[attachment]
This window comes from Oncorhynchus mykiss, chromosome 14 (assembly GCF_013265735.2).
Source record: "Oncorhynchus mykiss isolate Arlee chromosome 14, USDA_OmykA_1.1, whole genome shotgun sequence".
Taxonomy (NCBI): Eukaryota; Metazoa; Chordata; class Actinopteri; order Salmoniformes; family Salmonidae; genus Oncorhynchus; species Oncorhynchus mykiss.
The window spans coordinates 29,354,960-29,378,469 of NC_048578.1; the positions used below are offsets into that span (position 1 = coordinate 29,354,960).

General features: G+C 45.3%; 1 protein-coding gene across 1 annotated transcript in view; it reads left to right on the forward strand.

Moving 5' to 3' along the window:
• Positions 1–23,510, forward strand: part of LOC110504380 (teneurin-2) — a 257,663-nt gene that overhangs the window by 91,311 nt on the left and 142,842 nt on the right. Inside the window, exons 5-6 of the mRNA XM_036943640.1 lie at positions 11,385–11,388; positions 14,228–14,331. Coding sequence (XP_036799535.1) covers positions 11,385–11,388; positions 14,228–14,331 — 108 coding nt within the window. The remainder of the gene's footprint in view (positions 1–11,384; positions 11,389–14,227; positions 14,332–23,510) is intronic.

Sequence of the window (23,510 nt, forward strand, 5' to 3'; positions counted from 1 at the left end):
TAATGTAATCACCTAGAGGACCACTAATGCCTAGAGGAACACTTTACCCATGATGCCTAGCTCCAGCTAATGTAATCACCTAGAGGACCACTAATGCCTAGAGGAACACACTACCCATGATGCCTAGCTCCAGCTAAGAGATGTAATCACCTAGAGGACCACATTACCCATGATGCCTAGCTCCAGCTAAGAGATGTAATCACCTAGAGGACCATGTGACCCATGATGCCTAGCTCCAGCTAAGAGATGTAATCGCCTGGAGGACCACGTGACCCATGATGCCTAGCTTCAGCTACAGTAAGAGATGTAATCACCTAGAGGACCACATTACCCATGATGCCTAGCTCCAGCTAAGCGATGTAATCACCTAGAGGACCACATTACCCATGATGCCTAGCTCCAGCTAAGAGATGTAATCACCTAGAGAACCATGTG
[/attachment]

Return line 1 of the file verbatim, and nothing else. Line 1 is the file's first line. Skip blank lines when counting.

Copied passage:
This window comes from Oncorhynchus mykiss, chromosome 14 (assembly GCF_013265735.2).